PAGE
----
Seize the Moment
Shashank Tripathi December 19, 2015Every country and economy comes to a fork in the road that decides if it will succeed or fail. India seems to be at that juncture in 2015. The next five years could result in another surge of growth for the economy and our citizens, or we could languish in that nether world for emerging economies called 'the middle income trap'. Only, in our case, with the average GDP per capita less than $2,000 in real dollars, India could be a victim of the low income trap. For the largest democracy of the world, this would limit and stunt over 1.3 billion citizens and many generations to follow.
Both celebration and angst exist about India's demographic dividend. As one of the youngest countries in the world, we often feel relieved with the growth in our demography and a decreasing dependency ratio. On the other hand, every time we observe a group of young men loitering on a side street or the outskirts of a village, we glimpse the dark shadow of a demographic liability. China is going through the pains of a working-age population that is peaking at one billion citizens and is now starting to decline rapidly. In 20 years, a similar process will happen in India. 20 years is all we have to create growth with jobs, as this opportunity will not be back for another millennium.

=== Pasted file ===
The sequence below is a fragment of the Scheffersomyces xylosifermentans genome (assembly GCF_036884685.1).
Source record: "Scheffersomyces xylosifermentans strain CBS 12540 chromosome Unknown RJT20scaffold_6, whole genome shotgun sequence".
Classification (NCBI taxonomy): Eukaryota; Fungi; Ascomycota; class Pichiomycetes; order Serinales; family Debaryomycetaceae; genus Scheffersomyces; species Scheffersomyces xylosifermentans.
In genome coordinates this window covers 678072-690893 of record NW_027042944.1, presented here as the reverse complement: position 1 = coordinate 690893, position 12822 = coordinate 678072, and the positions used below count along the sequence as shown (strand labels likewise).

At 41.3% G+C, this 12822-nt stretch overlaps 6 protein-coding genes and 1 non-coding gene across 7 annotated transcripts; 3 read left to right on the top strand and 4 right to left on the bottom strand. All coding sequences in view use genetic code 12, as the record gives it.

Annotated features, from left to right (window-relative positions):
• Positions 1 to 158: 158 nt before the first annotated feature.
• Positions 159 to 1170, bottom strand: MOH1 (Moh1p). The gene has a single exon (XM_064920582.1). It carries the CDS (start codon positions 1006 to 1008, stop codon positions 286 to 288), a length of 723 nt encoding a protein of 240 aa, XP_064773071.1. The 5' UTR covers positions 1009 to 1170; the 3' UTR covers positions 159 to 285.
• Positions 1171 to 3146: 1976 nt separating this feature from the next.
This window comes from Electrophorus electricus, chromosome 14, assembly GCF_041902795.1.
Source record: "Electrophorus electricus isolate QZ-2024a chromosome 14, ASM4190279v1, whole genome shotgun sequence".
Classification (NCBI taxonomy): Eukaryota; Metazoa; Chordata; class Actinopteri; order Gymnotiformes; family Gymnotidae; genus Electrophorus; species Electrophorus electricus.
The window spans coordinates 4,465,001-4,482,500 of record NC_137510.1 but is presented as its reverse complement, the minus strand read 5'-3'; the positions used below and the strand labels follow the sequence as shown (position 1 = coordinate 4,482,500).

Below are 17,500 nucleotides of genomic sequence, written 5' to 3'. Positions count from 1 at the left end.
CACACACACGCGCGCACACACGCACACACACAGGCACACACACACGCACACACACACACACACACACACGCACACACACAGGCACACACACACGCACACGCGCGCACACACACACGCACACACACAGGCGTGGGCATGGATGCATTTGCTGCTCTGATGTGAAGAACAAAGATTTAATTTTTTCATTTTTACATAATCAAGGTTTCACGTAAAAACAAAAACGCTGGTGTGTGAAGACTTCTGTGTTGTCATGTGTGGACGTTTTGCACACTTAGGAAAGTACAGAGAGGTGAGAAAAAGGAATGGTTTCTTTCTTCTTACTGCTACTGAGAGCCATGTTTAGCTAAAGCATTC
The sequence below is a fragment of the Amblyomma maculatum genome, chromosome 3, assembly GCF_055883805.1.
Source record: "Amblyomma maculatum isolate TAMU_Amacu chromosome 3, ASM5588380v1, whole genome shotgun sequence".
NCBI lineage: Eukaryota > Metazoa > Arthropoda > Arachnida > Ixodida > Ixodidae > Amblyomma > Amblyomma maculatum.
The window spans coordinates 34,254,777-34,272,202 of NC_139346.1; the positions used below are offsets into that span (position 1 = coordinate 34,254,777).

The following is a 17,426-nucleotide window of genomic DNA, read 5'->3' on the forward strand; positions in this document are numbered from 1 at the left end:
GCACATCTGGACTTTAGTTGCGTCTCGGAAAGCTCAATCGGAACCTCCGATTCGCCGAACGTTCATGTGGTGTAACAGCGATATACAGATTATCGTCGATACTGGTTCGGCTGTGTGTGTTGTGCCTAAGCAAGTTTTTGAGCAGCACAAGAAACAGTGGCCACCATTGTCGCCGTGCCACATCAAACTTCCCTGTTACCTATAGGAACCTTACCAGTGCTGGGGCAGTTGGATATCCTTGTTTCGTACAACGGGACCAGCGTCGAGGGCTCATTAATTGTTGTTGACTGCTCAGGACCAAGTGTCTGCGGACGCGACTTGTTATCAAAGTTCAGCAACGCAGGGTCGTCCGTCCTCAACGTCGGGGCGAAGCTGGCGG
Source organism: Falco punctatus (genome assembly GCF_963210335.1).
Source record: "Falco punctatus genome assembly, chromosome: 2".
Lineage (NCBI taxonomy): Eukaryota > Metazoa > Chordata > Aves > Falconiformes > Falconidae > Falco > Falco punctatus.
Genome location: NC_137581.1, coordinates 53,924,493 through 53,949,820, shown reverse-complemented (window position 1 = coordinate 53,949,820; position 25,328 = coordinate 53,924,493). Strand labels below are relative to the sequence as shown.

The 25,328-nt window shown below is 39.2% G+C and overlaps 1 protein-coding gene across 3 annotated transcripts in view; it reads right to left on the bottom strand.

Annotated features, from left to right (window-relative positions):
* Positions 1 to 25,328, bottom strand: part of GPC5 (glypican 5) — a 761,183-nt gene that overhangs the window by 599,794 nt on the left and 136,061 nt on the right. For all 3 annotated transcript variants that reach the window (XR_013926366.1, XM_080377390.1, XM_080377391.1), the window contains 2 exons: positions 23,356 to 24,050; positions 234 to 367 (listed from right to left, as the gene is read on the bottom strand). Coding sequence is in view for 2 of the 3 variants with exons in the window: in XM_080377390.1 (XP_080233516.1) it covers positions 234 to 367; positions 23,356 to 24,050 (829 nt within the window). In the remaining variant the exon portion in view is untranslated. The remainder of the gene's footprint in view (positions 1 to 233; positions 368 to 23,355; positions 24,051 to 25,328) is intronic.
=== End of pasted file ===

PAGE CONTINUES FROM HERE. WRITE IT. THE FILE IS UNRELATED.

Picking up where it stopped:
What are those three or four decisions the economy, industry, polity and we, as citizens, need to take to guide us down the path of sustainable prosperity? Three overarching themes and one personal motif come to mind. Leadership by the private sector with an innovation mindset; focus on small and medium companies where true job creation takes place; a stronger but smaller government focused on enabling enterprise and, finally, on a personal level, a citizen-led movement and personal urgency to build and create.